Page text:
In the corporate world, the notion of “continuous improvement” has been getting a lot of buzz in recent years. From the Japanese concept of Kaizen to the “Six Sigma” strategy that became popular in the U.S. in the mid-90s, corporations all over the globe are constantly looking for ways to streamline processes, eliminate waste, increase productivity, and above all, save money.
When it comes to ideas for continuous improvement, there’s no better resource than the workers themselves. Their collective experience and know-how makes them the single best resource for innovative recommendations. Union members at PG&E are positively brimming with easy-to-implement, no-nonsense suggestions to improve the company. But up until now, they’ve been unsure as to how to put their ideas out there, which is what prompted IBEW Local 1245 Business Manager Tom Dalzell to host a unique seminar focused specifically on worker-driven process improvements.
“What we’re here to do today is to talk about how we can make PG&E a better, smarter and more efficient company,” Dalzell told a room full of members who came together on Sept. 25 for the seminar, “but not at the expense of giving up what we’ve fought for and won over last 60 years, and not at the expense of giving up jobs. This is an experiment, and we’ve designed it in a way that we think has the best chance of success.”
“Flexible, nimble and quick”
Dozens of members from just about every line of business joined this first-of-its-kind event, which was facilitated by Paul Adler, a professor at the University of Southern California. Adler has studied many large corporations that have pursued similar continuous improvement efforts, and he opened up the seminar by sharing case studies from several big companies, including Toyota and Kaiser, and explaining the continous improvement principles commonly adhered to by these and other corporations.
The union then took the opportunity to share some examples of union-driven continuous improvements that Local 1245 has already undertaken. Senior Assistant Business Manager Ralph Armstrong detailed Local 1245’s peer-to-peer safety program, which is an improvement that was borne out of necessity – far too many workers were being grievously injured and killed on the job. The peer safety program has continued to grow and evolve over the years, and serves as a prime example of what can be accomplished when the union takes the initiative to make a far-reaching difference in the workplace.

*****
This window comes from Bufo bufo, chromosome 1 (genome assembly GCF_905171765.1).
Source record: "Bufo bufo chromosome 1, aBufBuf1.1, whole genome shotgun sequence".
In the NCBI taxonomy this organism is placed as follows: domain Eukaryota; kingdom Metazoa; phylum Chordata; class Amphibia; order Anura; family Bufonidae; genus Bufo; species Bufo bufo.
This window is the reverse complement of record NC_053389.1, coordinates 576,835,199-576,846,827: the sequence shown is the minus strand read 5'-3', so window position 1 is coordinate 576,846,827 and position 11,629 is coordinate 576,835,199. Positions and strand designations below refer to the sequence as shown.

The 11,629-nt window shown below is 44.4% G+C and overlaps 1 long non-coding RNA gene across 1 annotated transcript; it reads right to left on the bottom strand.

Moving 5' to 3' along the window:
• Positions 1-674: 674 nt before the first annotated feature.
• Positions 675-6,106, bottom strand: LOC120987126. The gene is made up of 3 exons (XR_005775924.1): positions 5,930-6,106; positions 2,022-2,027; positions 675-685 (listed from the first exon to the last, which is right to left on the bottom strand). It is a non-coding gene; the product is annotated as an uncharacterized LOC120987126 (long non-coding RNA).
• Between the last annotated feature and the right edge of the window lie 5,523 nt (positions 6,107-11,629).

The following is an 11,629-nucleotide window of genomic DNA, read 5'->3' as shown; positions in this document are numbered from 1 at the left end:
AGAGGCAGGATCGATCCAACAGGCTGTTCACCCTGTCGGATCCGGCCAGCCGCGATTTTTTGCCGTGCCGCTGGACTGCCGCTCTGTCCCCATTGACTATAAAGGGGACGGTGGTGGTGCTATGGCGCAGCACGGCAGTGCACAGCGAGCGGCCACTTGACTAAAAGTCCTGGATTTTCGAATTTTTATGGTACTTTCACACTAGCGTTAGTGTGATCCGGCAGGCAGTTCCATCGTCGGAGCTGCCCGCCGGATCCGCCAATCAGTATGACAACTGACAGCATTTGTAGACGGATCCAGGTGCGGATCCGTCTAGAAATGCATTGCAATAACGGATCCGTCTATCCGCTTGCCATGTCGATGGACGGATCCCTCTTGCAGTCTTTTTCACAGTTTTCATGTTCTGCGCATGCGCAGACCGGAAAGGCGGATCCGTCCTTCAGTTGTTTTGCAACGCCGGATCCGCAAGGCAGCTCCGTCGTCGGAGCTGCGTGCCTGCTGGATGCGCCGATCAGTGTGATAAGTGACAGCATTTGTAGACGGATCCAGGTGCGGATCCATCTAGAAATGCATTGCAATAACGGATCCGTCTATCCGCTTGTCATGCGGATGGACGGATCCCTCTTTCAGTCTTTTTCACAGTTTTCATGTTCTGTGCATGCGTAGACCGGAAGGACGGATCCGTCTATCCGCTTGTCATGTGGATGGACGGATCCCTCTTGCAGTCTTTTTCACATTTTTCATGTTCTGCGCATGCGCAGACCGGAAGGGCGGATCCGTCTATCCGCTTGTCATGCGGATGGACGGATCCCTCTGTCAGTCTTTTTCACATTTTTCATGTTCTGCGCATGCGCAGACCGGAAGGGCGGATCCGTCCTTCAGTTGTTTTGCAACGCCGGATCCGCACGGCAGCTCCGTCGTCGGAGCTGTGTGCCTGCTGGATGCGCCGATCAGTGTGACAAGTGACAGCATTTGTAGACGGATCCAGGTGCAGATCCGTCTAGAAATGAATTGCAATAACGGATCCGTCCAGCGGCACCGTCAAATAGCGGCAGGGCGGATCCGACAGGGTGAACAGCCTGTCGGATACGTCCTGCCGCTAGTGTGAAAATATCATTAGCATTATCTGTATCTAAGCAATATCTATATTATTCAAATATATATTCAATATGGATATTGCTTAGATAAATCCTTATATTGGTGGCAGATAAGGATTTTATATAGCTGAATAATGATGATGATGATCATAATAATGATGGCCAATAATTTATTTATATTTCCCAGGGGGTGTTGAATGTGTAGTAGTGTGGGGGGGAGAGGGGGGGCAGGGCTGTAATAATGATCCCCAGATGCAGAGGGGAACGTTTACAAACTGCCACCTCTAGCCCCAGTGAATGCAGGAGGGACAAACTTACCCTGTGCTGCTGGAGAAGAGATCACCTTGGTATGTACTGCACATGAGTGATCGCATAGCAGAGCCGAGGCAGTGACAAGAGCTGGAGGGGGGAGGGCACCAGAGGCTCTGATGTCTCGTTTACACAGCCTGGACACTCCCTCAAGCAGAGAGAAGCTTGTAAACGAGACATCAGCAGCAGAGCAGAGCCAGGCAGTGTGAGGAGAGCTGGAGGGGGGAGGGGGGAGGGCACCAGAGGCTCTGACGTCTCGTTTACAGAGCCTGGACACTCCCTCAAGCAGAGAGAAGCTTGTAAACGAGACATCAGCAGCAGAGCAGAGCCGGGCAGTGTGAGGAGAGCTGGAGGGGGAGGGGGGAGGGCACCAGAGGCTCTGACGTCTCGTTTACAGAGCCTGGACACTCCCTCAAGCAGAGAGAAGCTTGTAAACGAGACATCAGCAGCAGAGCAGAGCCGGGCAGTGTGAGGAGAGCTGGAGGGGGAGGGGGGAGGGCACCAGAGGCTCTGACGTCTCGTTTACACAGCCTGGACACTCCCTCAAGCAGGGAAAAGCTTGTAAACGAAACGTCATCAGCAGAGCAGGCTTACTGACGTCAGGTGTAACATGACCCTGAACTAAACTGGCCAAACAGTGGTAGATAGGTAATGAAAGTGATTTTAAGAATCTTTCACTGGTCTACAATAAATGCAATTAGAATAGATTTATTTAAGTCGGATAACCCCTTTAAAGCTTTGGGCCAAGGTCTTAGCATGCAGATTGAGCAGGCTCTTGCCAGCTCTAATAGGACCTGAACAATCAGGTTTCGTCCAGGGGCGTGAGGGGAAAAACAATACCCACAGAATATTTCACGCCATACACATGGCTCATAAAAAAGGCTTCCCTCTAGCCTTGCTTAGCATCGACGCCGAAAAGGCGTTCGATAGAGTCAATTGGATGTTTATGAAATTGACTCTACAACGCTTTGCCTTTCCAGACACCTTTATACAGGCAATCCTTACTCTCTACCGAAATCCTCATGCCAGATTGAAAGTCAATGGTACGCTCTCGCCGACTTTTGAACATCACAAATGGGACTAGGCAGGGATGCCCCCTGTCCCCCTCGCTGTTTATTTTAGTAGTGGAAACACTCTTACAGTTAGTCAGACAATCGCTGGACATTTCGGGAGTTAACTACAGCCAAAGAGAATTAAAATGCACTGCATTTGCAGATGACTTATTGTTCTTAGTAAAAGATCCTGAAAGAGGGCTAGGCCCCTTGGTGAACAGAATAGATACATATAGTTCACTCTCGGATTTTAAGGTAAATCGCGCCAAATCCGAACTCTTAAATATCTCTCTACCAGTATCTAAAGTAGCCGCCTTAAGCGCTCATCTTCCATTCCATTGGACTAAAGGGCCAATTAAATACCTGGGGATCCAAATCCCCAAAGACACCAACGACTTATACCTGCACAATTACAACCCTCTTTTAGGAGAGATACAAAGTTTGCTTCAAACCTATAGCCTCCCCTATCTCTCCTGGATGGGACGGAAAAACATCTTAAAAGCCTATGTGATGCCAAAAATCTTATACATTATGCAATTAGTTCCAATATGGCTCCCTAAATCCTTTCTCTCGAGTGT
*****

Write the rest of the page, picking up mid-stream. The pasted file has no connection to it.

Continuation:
Senior Assistant Business Manager Bob Dean provided insight into a much newer continuous improvement initiative regarding electric vehicle (EV) charging stations. He explained how Local 1245 is ready to demonstrate that PG&E workers can install EV stations just as well, if not better, than the outside contractors that PG&E is considering bringing in for this new project, but doing so will mean upending the usual processes. According to Dean, delving in and fine-tuning the EV station installation process will require us to be “flexible, nimble and quick.”
“We’re committed to doing whatever we have to do to make ourselves better, and we’re ready to go wherever the industry takes us,” said Dean. “We believe we’re the best in the world at what we do. We can compete against anyone and win.”
“Communication is the biggest key”
After the presentations concluded, it was time for the members to get down to brass tacks. They broke out into groups delineated by line of business, and began brainstorming different ideas aimed at improving efficiency, safety, quality, cost and customer satisfaction.
“The group that I worked with, I had never met them before, but we realized that we all have the same goals,” said Alicia Rodriguez, who works in Damage Claims at the Concord RMC. “We all have so much knowledge, and we all want to work together [to improve the company].”
Each group outlined their best ideas on large sheets of poster paper, which were hung up on the walls for all to see. The members then toured the room as if it were a sort of interactive museum, stopping in front of each poster to take in the unique ideas presented, and voting on the ones they liked the most by tagging them with brightly colored Post-It notes.
The ideas were wide-ranging and varied, and there were recommendations related to nearly every process, but the ones that seemed to stick out to many of the attendees pertained to improving communication among employees at the company.
“I think communication is the biggest key, across all lines of business,” said Luis Sotomayor, a lineman working out of Grass Valley. “Just opening that up, and having us all on the same page, is going to be beneficial to everyone.”
The seminar concluded with a discussion about the best ways to move forward and present these ideas to the company. Dalzell stated that the union would endeavor to go directly to PG&E Chief Operating Officer Nick Stavropoulos, and would advocate for a system-wide type of listening tour, where every union member would have a chance to express their own unique ideas.
The members who participated in the seminar seemed cautiously optimistic about the potential for positive change on the horizon.
“I think this could be a success, but only if the company is willing to listen to what the union has to say,” said Richmond Electric Crew Foreman Terry Washington.
–Rebecca Band, IBEW 1245 Communications Director
Photos by John Storey